Broken Link Building With Xenu
Link Building is one of the most controversial aspects of SEO, yet one of the best ways you can promote your content/brand. A side advantage of link building is the associated higher rankings in search.
While there are numerous link-building strategies to deploy two main strategies stand out really well:
- Guest Posting
- Broken link building (BLB)
I personally have no favourite. Seeking links for a website will depend on a lot of factors. Some of them include the status of the website, stage of the SEO campaign, and what assets the website has.
Yet, out of the two mentioned link building strategies, I usually gravitate towards broken link building when seeking links for any of my campaigns.
My reason is simple. No one wants to slave over content (either as the creator, contributor, or linker) and suddenly find out that it has “moved” or “totally disappeared” from the internet without being aware of it. Secondly, it hopefully will prevent the “content bloat” we all find ourselves in.
There are different tools, ways, and resources on how to conduct a comprehensive broken link building strategy. In this tutorial, we will take a look at how to use Xenu to conduct a simple link building campaign for a website.
This is the procedure we are going to follow:
- Identify where you want to get a link from
- Run it through the Xenu tool
- Re-create the resources
- Approach the webmaster to ask for the links
Tools you will need for this tutorial
- Xenu – You can download it here
- Your creativity
- Your resilience
Let’s go through the process in detail now.
Step One – Find the Website You want to Crawl
When conducting a broken link building campaign, you are never sure where and what you will end up with but you usually have two options.
You can either start by using search queries (prospecting) with any of your favourite search engines or you can be specific by crawling a website you have identified as a prospect.
If you begin with using search queries, you are certainly not sure where your prospecting will take you, but if you have predetermined website you want to get links from, then I recommend that you start with them.
Usually I seek large publications or magazines in the niche I am working in and then use the crawling tool to see if there are any broken links I can take advantage of. Old, large, or established websites means more content and the more content a website has, the higher the number of broken links it has.
So for this example, I am going to be crawling searchenginejournal.com
Tip: You can also crawl your competitor’s website. How nice it would be to see how many broken pages they have and what these pages are all about.
Step Two – Crawl Your Chosen Website
- Fire up the Xenu Tool.
- Click the File Menu to start
- Enter the URL you want to crawl
- Click Ok
The Xenu tools crawls the website and returns a result set. Depending on how large the website is, this process might take a while to complete. You might want to grab a cup of coffee or go watch your favourite cartoon.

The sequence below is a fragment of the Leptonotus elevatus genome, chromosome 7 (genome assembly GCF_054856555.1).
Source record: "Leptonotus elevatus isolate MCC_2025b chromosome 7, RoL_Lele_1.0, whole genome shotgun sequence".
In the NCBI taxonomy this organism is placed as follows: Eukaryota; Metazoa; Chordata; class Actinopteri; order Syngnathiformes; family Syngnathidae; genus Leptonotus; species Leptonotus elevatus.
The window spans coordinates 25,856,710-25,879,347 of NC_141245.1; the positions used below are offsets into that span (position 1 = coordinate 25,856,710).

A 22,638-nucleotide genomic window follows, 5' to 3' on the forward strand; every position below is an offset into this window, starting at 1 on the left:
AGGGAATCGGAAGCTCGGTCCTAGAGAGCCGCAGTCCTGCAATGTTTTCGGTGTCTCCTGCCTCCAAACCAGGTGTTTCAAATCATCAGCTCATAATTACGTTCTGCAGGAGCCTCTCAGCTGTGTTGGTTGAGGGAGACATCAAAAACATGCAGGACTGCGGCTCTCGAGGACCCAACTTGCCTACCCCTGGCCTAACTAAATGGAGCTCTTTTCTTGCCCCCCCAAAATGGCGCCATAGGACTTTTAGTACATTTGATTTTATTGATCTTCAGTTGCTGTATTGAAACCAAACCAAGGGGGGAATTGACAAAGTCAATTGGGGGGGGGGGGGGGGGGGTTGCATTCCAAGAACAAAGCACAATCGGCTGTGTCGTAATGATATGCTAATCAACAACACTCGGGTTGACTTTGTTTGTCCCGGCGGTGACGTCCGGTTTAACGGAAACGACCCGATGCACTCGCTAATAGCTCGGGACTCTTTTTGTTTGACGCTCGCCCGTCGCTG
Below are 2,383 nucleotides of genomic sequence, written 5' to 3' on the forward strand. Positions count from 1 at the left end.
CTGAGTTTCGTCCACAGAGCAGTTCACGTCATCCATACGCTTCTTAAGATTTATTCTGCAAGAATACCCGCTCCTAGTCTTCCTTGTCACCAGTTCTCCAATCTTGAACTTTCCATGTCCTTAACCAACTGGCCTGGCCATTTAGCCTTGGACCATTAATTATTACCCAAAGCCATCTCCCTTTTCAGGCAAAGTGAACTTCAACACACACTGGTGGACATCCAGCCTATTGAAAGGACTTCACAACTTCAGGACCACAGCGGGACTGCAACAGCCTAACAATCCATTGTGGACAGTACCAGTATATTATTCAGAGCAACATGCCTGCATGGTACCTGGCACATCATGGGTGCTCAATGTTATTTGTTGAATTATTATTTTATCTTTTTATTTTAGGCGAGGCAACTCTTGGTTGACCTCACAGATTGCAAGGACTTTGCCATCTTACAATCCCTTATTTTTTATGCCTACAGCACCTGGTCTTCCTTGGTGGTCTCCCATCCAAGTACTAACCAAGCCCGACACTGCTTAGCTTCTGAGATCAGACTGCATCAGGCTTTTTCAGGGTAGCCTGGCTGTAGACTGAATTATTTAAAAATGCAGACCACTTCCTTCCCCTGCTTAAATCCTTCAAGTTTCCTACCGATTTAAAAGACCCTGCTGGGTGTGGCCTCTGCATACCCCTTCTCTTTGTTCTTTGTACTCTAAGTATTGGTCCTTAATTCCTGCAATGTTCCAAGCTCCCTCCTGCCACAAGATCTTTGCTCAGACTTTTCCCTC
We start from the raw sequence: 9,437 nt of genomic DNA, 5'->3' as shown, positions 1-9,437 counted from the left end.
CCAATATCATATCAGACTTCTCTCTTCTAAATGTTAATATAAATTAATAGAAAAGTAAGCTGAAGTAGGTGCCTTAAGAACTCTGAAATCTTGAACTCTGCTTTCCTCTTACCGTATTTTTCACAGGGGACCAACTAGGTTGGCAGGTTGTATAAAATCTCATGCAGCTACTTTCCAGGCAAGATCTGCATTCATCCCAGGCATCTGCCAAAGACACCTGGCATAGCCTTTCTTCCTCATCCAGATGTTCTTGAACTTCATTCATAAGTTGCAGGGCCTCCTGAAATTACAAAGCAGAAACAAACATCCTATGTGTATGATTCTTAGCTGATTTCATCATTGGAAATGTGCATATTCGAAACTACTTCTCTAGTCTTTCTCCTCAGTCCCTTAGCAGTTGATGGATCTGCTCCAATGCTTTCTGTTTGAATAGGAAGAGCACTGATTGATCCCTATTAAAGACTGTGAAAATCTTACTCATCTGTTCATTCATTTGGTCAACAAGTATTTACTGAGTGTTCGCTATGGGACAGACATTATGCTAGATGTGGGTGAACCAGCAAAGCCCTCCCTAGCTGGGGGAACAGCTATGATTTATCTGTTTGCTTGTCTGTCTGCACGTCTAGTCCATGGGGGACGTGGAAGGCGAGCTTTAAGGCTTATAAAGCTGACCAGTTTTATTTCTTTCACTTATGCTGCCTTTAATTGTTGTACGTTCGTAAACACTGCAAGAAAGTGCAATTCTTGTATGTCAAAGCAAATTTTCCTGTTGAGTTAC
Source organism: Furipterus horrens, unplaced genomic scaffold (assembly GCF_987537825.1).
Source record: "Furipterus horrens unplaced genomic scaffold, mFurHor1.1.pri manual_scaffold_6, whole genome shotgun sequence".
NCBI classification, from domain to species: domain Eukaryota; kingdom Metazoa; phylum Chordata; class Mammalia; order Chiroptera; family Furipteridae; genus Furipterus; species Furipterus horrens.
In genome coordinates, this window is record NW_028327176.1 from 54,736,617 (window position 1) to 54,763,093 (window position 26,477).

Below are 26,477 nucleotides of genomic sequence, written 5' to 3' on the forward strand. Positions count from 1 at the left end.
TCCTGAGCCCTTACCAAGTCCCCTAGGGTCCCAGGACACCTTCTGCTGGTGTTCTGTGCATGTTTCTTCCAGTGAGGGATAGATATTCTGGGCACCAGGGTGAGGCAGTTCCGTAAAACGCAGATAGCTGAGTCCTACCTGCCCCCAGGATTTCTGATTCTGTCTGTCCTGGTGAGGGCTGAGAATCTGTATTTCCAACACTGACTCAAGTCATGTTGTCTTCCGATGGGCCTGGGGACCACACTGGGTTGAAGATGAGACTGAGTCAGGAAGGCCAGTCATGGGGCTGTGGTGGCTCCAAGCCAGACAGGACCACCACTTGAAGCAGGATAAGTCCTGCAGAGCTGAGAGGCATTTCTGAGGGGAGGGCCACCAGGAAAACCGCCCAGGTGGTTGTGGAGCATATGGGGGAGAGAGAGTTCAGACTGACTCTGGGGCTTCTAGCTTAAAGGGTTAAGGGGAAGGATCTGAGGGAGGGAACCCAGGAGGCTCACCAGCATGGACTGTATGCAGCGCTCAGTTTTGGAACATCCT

Pro Tip: If you're interested in a particular category of a website then you can crawl that particular section only.
Once completed, you can export your result using the CSV option.
- Your export file will come as a .txt. Once you import it into excel you have something that looks like my result below.
- We will need only the Address (URL) and the Status-Code column. Feel free to remove irrelevant columns you do not need in order to make the data set more meaningful.
- Sort by the Status-Code.
Look for rows with code 404.
Step 3: Recreate the Resources
Once you have found a resource with the status code 404, you can throw it into archive.org to have an idea of what content was on the page.
Here is where broken link building becomes controversial. Some people simply re-produce the content word for word and pass it off as their own material.
This is very wrong. The idea of using archive.org is to find out what the content was and try to improve on it. So put in the effort to make it more relevant and better than when it was first created.
Step 4: Reach Out or Promote Your Content
This is the final stage of the whole process. Reach out to the webmaster where the content was first found to be missing and see if they are willingly to place it on their website again. Even if they are not, provided you have improved on the content, you have additional content to post on your own website.
Finally, promote it like hell. Chances are if the content was once relevant, there is another opportunity that it can be again. Make sure you do a backlink analysis to see if anyone else linked to that content previously - odds are they might be interested in linking again.
Broken link building is usually a very interesting strategy and you never can be sure what you are going to end up with. If you are still wondering if it is worth it, give it a try.
What are your experiences with Broken Link Building? Please share in the comment below.